For those with a penchant for linking ancient Egyptian artifacts to the extraterrestrial scope, now is your chance to ‘credibly’ bask in glory. According to a new study, the famed boy-king Tutankhamun was buried with a special dagger that was probably made of iron sourced from a meteorite. This fascinating analysis in question was headed by Daniela Comelli, a professor of materials science at the Polytechnic University of Milan in Italy, along with the collaborative effort from other researchers at Egyptian Museum in Cairo. The international team made use of a portable X-ray fluorescence spectrometry method (non-invasive) that determined the ‘content’ of the blade encompassing 10 percent nickel and 0.6 percent cobalt. This composition (with its unique percentages) was compared to metallic meteorites, and the figures were found to be pretty similar – especially denoted by the relatively high percentage of nickel.
From the archaeological scope, King Tut’s meteorite dagger was originally discovered by Howard Carter in 1922 when his team infamously came across the burial chamber of the boy Pharaoh. Described by him as ‘a highly ornamented gold dagger with crystal knob’, the impressive craftsmanship is quite evident from the non-rusted blade complemented by an embellished gold handle. The object is complete with its own golden sheath that flaunts a lily floral motif on one side, and feather-replicating decorations on the other, ‘topped off’ with a jackal’s head.
Now historically, the use of iron in an Egyptian artifact dating from 14th century BC is quite surprising. That is because the ancient Egyptians might have acquired the very technology of smelting iron (for crafting objects and weapons from extracted iron) in around 8th century BC. The reason for this ‘late’ development was because of the high temperatures required for melting iron and extracting the metal from ores, which must have required the apt furnace technologies. However the deft craftsmanship of King Tut’s meteorite dagger clearly shows the expert levels of iron working (like hammering and shaping) exhibited in ancient Egypt, circa 14th century BC.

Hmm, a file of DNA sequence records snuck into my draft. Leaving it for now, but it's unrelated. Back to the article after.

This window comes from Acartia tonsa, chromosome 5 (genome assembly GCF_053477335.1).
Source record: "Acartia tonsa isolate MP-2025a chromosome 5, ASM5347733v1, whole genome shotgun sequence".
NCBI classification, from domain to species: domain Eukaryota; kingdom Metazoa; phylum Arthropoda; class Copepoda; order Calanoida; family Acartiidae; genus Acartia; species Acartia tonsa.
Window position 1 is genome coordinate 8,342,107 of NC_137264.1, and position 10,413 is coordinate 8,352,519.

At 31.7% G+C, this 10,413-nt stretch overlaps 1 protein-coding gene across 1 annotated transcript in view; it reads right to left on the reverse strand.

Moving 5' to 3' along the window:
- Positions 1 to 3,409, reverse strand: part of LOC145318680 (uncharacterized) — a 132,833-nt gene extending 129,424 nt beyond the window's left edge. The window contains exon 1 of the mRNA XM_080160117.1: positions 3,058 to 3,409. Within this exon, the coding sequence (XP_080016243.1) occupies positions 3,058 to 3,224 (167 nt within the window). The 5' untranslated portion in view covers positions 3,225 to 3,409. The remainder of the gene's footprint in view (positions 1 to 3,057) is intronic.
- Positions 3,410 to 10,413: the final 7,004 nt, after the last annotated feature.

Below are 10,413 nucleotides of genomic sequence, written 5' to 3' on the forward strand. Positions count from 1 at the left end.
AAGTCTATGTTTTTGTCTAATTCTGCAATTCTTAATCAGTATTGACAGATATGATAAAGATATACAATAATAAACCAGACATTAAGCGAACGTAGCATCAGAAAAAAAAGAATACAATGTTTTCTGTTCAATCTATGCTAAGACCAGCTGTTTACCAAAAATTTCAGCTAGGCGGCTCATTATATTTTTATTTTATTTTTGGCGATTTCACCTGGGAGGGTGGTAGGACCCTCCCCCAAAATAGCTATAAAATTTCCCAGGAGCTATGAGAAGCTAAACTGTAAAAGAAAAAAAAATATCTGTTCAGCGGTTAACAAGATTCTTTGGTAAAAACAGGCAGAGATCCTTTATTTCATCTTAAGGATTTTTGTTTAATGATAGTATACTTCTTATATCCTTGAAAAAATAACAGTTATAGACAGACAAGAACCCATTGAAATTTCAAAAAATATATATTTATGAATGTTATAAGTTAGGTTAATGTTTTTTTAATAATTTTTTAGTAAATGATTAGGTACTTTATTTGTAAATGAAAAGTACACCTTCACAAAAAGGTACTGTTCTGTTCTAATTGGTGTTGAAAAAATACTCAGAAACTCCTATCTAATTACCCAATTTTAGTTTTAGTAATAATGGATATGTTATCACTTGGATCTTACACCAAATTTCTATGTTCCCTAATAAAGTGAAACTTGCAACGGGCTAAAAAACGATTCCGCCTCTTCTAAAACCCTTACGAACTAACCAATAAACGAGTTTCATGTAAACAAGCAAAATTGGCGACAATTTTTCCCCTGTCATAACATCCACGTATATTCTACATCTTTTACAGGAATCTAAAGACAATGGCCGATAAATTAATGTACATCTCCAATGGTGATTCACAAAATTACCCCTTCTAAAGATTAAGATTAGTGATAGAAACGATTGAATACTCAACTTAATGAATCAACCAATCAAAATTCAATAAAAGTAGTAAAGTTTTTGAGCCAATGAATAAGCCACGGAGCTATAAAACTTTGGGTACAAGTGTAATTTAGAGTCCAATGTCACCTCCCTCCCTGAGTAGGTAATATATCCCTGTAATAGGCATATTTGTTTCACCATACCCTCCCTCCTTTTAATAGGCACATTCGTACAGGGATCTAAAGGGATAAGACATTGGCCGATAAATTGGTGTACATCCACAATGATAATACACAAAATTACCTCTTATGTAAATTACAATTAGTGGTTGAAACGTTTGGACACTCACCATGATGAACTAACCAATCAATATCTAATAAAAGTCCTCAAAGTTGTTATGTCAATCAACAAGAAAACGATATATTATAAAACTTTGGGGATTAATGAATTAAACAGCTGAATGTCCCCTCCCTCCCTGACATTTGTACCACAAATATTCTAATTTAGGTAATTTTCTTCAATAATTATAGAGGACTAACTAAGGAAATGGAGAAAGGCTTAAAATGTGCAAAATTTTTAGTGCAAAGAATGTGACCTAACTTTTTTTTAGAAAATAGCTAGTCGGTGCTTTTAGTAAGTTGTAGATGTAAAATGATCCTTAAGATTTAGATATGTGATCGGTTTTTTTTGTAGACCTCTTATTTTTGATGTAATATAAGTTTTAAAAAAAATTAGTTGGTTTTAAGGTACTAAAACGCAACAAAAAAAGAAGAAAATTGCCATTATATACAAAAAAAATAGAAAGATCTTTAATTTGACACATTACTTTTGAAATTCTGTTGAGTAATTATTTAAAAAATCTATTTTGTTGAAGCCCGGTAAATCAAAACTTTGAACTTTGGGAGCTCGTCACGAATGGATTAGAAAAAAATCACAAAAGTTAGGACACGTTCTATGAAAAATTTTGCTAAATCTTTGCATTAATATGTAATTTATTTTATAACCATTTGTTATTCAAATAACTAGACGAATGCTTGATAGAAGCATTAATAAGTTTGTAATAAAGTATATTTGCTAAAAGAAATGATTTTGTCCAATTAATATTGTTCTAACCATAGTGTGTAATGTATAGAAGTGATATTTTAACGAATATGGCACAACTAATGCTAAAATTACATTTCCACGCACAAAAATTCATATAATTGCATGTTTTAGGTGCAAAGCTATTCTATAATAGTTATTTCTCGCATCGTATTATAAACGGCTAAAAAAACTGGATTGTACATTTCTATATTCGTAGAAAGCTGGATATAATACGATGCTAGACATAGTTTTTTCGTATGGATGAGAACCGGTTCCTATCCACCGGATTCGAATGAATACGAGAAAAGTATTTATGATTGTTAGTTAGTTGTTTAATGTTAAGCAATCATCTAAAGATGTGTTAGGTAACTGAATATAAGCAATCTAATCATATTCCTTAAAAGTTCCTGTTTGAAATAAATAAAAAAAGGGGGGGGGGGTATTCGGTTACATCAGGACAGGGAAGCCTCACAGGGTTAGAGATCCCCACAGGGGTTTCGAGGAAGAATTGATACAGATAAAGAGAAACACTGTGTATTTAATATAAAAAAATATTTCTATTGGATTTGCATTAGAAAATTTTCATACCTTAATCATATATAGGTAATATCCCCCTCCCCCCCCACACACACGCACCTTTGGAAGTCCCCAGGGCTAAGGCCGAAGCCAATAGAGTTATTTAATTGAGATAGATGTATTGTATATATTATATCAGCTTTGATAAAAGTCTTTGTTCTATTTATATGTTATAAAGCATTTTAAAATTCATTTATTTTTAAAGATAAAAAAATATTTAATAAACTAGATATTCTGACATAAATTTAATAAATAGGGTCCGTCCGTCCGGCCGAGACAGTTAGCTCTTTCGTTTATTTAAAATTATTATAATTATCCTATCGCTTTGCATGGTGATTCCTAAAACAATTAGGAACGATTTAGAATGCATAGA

Interestingly enough, ancient Egyptian literary sources from around hundred years later, make mentions of ‘iron of the sky’, thus suggesting how they were possibly aware of the celestial nature of iron meteorite. And just to give a perspective into the rarity of even finding a rough specimen of an iron meteorite, the researchers could only identify 20 pieces with an area of 2,000 km radius around the Red Sea. Even among them, only one specimen, known as the Kharga, had the nickel and cobalt composition that was similar to the blade content.
Lastly, and quite intriguingly, the decorative dagger is not the only object of extraterrestrial origin that was found in Tutankhamun’s tomb. The boy Pharaoh’s pectoral (necklace) is possibly made from Libyan desert silica glass (as opposed to the earlier conjecture of chalcedony), a very rare material formed by the impact of a meteorite or comet on the sand. These glass varieties are only found in what is known as the Great Sand Sea of Egypt – the arid, inhospitable region almost 500 miles away from the Nile-centered settlements of the ancient civilization.
The study was originally published in the journal Meteoritics and Planetary Science.